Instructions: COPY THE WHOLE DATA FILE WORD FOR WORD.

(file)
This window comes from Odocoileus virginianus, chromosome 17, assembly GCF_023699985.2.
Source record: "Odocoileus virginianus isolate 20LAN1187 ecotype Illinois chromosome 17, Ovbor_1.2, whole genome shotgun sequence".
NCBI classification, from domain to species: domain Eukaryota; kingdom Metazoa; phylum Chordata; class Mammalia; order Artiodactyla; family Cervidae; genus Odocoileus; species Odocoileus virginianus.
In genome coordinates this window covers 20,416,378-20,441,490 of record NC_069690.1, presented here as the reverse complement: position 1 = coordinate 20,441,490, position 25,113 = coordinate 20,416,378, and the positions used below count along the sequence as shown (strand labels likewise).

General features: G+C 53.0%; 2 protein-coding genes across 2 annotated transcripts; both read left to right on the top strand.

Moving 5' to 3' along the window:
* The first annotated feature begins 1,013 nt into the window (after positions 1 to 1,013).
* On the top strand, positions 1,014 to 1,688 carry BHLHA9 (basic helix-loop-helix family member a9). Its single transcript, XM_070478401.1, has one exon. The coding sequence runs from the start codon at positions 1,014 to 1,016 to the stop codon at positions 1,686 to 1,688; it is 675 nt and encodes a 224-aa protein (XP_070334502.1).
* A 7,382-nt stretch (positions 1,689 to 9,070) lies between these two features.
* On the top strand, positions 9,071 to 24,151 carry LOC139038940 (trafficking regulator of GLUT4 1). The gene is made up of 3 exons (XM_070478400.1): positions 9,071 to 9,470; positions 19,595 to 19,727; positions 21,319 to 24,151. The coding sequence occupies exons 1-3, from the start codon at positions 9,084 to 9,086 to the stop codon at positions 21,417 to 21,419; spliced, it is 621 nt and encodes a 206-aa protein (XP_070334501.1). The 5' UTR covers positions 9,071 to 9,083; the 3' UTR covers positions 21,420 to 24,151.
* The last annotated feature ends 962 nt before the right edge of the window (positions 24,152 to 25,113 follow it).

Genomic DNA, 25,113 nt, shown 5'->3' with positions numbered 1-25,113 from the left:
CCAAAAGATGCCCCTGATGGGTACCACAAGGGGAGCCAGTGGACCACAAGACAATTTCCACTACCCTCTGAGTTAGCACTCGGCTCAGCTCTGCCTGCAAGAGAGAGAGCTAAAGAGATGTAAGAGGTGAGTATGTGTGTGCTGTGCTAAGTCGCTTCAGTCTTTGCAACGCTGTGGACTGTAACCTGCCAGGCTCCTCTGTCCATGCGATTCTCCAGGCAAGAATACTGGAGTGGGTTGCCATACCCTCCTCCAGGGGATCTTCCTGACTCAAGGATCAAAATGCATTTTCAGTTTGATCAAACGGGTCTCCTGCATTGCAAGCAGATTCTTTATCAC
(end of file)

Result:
This window comes from Odocoileus virginianus, chromosome 17, assembly GCF_023699985.2.
Source record: "Odocoileus virginianus isolate 20LAN1187 ecotype Illinois chromosome 17, Ovbor_1.2, whole genome shotgun sequence".
NCBI classification, from domain to species: domain Eukaryota; kingdom Metazoa; phylum Chordata; class Mammalia; order Artiodactyla; family Cervidae; genus Odocoileus; species Odocoileus virginianus.
In genome coordinates this window covers 20,416,378-20,441,490 of record NC_069690.1, presented here as the reverse complement: position 1 = coordinate 20,441,490, position 25,113 = coordinate 20,416,378, and the positions used below count along the sequence as shown (strand labels likewise).

General features: G+C 53.0%; 2 protein-coding genes across 2 annotated transcripts; both read left to right on the top strand.

Moving 5' to 3' along the window:
* The first annotated feature begins 1,013 nt into the window (after positions 1 to 1,013).
* On the top strand, positions 1,014 to 1,688 carry BHLHA9 (basic helix-loop-helix family member a9). Its single transcript, XM_070478401.1, has one exon. The coding sequence runs from the start codon at positions 1,014 to 1,016 to the stop codon at positions 1,686 to 1,688; it is 675 nt and encodes a 224-aa protein (XP_070334502.1).
* A 7,382-nt stretch (positions 1,689 to 9,070) lies between these two features.
* On the top strand, positions 9,071 to 24,151 carry LOC139038940 (trafficking regulator of GLUT4 1). The gene is made up of 3 exons (XM_070478400.1): positions 9,071 to 9,470; positions 19,595 to 19,727; positions 21,319 to 24,151. The coding sequence occupies exons 1-3, from the start codon at positions 9,084 to 9,086 to the stop codon at positions 21,417 to 21,419; spliced, it is 621 nt and encodes a 206-aa protein (XP_070334501.1). The 5' UTR covers positions 9,071 to 9,083; the 3' UTR covers positions 21,420 to 24,151.
* The last annotated feature ends 962 nt before the right edge of the window (positions 24,152 to 25,113 follow it).

Genomic DNA, 25,113 nt, shown 5'->3' with positions numbered 1-25,113 from the left:
CCAAAAGATGCCCCTGATGGGTACCACAAGGGGAGCCAGTGGACCACAAGACAATTTCCACTACCCTCTGAGTTAGCACTCGGCTCAGCTCTGCCTGCAAGAGAGAGAGCTAAAGAGATGTAAGAGGTGAGTATGTGTGTGCTGTGCTAAGTCGCTTCAGTCTTTGCAACGCTGTGGACTGTAACCTGCCAGGCTCCTCTGTCCATGCGATTCTCCAGGCAAGAATACTGGAGTGGGTTGCCATACCCTCCTCCAGGGGATCTTCCTGACTCAAGGATCAAAATGCATTTTCAGTTTGATCAAACGGGTCTCCTGCATTGCAAGCAGATTCTTTATCAC